Students from the CU-Boulder chapter of Engineers Without Borders (EWB) are working with the college’s Engineering Entrepreneurship Program (E-ship) to launch a sustainable micro-enterprise in Rwanda that will address a number of environmental, health, and social problems.
The venture is focused on replacing large indoor campfires used for cooking in schools, hospitals, and orphanages, with safer, less expensive “rocket” stoves.
Rocket stoves are simple, highly efficient stoves that burn small- diameter fuel and direct the heat onto a small cooking area. The stoves achieve almost complete combustion and thus create virtually no smoke, while potentially saving schools and other institutions hundreds of dollars a year spent for the purchase of wood. Perhaps best of all, the stoves can be built using locally available labor and materials, such as pumice stone.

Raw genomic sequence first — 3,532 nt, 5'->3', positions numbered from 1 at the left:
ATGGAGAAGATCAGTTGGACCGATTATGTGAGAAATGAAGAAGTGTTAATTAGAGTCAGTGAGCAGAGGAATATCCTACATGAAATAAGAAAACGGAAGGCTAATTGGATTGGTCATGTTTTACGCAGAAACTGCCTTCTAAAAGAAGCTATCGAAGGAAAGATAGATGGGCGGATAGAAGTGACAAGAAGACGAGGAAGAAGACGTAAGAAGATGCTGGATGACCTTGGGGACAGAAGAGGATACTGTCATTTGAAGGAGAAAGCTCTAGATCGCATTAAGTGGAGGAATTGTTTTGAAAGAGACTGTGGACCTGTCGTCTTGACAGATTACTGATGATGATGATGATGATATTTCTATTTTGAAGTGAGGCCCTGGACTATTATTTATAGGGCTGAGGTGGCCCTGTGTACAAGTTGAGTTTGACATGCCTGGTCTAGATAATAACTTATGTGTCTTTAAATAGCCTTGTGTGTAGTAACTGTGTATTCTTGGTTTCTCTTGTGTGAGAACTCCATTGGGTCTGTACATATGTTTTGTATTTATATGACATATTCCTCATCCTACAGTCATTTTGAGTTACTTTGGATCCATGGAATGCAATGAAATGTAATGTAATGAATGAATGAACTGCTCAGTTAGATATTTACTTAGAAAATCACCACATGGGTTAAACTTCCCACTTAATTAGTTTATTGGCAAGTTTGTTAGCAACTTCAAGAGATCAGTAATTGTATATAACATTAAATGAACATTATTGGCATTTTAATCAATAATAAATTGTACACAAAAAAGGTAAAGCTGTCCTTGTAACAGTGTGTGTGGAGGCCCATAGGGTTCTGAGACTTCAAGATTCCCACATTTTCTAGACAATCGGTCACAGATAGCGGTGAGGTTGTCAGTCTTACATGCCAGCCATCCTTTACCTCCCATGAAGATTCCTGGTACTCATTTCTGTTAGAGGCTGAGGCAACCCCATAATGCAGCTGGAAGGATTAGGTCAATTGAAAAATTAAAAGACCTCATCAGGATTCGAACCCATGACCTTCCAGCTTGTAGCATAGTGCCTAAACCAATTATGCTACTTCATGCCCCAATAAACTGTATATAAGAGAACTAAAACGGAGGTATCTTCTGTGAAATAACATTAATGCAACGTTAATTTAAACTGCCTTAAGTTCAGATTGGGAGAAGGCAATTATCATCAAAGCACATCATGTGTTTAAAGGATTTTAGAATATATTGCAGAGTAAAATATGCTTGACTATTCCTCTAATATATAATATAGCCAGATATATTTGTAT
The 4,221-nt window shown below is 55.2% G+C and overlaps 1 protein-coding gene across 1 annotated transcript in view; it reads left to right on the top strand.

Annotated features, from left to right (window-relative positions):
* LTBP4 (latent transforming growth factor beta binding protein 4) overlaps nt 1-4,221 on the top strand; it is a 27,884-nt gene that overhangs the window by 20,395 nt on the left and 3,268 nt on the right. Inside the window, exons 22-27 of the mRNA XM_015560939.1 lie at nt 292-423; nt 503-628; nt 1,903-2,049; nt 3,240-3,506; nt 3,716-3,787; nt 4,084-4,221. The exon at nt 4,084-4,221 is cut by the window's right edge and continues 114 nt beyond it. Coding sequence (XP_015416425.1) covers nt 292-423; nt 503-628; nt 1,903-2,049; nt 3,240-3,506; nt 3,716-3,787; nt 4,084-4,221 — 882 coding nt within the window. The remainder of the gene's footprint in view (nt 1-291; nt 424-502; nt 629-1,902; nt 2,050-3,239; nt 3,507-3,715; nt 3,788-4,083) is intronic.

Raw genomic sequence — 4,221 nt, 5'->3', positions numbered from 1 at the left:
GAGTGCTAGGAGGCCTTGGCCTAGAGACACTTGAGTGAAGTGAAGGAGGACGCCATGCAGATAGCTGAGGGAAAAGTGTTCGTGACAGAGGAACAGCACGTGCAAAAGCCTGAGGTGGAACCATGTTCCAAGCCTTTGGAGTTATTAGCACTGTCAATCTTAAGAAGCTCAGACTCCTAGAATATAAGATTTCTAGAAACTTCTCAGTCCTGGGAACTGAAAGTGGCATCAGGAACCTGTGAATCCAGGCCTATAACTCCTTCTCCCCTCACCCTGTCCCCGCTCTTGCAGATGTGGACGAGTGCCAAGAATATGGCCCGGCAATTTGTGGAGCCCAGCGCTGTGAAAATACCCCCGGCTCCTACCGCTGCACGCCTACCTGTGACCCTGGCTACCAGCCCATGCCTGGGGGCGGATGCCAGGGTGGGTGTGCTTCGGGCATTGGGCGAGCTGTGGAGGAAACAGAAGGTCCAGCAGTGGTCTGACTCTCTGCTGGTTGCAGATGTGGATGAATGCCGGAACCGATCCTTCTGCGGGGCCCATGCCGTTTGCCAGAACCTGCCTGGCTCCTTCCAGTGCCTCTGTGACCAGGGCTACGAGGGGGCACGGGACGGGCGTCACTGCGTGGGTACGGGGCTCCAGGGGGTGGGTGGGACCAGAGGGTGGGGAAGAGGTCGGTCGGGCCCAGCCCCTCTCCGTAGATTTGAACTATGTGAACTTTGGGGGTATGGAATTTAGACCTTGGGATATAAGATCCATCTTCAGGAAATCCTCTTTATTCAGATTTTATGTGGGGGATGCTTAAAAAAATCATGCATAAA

“There is always a sustainability issue with development projects,” says Christina Barstow, a CU graduate student in civil engineering who has been working on EWB projects in Rwanda for the last three to four years. “The whole idea is that we want to take this to the next level, beyond monitoring and maintaining the technologies we have introduced, to starting a business that we can turn over to the people who live there.”
Barstow is working with engineering undergraduate Eric Millinger and graduate students Boston Nyer and Lila Saade on the venture. The team already has received $31,000 from the National Collegiate Inventors and Innovators Alliance, and the students plan to compete in CU-Boulder’s New Venture Challenge in March for possible additional funding.
Seth Murray, a CU engineering graduate who founded and ran two successful companies before joining the E-ship faculty, is advising the team and will help with further business development and grant writing to help fund biomass and paper fuel briquette alternatives to wood.
The students have conducted extensive research for the project, including field-testing numerous stove designs, working with partners in Rwanda to build some prototype stoves, and installing 22 stoves in a Mugonero orphanage that is home to 110 children.
Barstow says the initial installations are saving the orphanage 75 percent on its wood costs, which means the stoves will pay for themselves in about six months.